As demand for consumer goods, travel and transport increases, public and freight transport providers will have to develop much stronger forms of collaboration to drive innovations that increase capacity, reduce costs and carbon emissions.
This is one of the key findings contained in a report published today by The Chartered Institute of Logistics and Transport (CILT), entitled Vision 2035.
Vision 2035 examines the prospects for Britain’s heavily consumer dependent economy, and endeavours to forecast the evolution of the UK transport scene over the next quarter of a century, to understand the impacts that wider social progress will have on the roles and demands regarding both freight and passenger transport, and to identify the key policy instruments and investments that will be required in order for transport facilities and operations to serve society as effectively as possible. The report has been produced on behalf of the Institute by CILT’s Public Policies Committee under the guidance of Project Leader, Michael Woods.
The logistics sector is already developing innovative ways of reducing the impact of road congestion on the supply chain. In the next 25 years, this drive for innovative partnerships should include the creation of collaborative ‘super’ supply chains encompassing the sharing of data, standardised business processes between operators and distributors, pooling fleets and warehousing capacity, and minimising the ’empty running’ by lorries that are costly in terms of both fuel and emissions.
The Institute believes that the same powerful partnership potential applies in the public transport arena, especially between rail and bus and between bus and coach to provide more seamless journeys. Although substantial progress has been made in the past ten years to develop travel information, timetabling and integrated ticketing via a range of digital channels, these options are still in relative infancy and are patchy.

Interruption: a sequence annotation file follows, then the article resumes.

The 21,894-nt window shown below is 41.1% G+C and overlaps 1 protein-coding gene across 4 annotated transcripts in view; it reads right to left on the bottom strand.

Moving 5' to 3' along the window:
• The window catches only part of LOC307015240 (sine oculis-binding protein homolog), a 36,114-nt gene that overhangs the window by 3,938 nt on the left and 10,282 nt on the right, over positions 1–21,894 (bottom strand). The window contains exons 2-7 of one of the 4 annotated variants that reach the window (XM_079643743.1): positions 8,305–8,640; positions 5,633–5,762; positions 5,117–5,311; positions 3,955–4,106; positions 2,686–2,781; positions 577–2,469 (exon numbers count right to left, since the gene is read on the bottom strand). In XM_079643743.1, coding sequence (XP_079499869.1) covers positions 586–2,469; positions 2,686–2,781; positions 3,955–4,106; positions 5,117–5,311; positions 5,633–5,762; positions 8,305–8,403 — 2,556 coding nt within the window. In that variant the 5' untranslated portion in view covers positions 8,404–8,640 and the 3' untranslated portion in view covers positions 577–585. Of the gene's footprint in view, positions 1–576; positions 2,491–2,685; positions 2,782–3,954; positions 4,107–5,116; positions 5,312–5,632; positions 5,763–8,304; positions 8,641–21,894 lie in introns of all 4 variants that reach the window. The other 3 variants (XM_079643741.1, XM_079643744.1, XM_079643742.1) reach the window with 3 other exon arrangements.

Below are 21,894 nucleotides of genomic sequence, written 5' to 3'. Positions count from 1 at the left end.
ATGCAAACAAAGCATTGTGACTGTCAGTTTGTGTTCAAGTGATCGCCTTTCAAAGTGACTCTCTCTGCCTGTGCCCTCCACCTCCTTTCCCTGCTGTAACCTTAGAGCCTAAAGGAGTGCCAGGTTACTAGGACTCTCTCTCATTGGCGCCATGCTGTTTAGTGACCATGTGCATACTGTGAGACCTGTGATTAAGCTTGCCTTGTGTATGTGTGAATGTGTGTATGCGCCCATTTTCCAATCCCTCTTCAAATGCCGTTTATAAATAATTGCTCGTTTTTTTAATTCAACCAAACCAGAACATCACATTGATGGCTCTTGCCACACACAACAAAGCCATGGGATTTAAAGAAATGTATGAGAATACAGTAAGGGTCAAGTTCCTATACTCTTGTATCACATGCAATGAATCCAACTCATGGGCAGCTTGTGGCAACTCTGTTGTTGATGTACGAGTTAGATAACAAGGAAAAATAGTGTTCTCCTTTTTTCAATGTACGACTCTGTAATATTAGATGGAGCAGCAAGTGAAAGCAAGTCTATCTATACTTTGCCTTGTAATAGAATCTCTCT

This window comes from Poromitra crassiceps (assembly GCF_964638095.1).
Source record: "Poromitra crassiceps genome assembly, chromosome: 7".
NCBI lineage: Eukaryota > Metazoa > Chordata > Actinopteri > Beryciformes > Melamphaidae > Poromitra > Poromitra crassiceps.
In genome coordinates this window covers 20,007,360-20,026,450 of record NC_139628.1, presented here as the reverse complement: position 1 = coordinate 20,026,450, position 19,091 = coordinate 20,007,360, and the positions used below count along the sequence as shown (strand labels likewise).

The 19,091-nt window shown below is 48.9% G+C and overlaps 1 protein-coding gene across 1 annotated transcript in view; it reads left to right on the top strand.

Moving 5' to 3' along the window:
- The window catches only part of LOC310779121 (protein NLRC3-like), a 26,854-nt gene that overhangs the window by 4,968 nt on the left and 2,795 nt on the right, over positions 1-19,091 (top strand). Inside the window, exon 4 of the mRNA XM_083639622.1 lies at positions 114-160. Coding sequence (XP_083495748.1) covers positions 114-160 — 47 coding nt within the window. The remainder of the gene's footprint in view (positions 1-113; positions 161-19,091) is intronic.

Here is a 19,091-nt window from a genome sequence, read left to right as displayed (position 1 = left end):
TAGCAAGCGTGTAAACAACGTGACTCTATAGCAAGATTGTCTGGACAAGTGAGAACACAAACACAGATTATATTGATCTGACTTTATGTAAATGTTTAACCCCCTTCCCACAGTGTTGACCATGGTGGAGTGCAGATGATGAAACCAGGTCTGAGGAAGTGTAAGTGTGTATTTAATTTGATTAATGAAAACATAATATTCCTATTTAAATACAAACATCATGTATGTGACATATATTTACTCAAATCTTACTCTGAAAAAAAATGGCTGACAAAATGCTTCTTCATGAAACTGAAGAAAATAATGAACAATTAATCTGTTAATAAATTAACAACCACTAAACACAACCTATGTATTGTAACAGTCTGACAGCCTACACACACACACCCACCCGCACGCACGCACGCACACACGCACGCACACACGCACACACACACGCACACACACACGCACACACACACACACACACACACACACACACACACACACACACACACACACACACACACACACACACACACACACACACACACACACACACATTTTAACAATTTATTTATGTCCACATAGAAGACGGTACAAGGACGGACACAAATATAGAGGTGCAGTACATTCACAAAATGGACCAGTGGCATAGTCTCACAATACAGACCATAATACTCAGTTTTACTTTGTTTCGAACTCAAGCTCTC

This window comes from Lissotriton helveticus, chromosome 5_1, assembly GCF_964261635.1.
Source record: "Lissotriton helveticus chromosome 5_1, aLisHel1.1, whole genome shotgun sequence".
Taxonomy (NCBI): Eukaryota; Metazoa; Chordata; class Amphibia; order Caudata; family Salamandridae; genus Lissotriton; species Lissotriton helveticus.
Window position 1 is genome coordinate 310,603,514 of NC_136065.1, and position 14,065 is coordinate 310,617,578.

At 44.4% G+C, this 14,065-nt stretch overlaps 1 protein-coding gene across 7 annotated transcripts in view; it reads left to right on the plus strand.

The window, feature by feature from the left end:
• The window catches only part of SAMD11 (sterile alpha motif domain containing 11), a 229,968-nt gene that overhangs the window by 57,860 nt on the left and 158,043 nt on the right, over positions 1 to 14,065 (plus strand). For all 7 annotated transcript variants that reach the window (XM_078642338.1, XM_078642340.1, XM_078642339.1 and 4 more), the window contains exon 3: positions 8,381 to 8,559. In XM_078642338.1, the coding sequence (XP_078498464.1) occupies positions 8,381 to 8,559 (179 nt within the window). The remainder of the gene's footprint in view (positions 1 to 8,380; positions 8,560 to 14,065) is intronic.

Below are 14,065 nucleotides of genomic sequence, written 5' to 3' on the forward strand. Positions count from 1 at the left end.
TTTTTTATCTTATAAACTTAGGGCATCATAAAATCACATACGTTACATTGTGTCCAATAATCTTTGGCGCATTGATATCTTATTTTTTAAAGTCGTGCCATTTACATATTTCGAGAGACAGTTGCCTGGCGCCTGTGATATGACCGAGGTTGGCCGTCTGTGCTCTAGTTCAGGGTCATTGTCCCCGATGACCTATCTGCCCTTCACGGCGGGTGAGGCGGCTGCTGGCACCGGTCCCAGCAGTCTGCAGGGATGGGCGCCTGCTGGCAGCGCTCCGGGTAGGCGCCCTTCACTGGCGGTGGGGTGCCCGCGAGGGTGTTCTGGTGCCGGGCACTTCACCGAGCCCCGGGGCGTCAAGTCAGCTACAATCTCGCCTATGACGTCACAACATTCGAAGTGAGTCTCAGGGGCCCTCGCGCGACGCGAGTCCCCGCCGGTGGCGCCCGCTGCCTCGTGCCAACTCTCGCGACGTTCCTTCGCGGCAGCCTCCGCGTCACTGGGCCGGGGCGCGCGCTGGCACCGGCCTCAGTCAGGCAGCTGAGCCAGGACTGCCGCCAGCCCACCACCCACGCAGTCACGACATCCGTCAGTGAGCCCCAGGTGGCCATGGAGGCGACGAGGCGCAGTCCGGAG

To achieve modal shift away from cars, to provide smarter travel choices for passengers in the increasingly digital-reliant age, the Institute believe that public transport providers will need to roll-out shared mobile and e-ticketing options to grow and sustain market share.
Practical collaboration could also help ensure that services are more market responsive to local needs and permit much more sophisticated personal travel planning, timetabling, information and payment.
Other key conclusions from the report include:
The need to press ahead with the proposed high speed North-South rail project.
The absolute necessity for increased public investment in transport infrastructure.
The prospects for new innovative high-tech developments designed to speed delivery, reduce carbon emissions and contain wasteful congestion.
Institute President, Peter Hendy CBE FCILT says: ‘The importance of efficient and economic transport operations in the way we live our lives and for our industry in the future cannot be over-estimated. Effective passenger and freight transport will form a fundamental ingredient in our needs, welfare and prosperity, as our population grows and our economy develops.
‘Vision 2035 has utilised the professional expertise of the CILT’s membership of transport professionals in order to identify some of the options, challenges and prospects we face in planning our transport solutions for the future.
‘The CILT is convinced that the nation needs an informed and constructive debate on how we navigate our transport policies through to 2035 and how we deliver for our children the transport and logistics services they will need. Vision 2035 represents our initial contribution to that process.’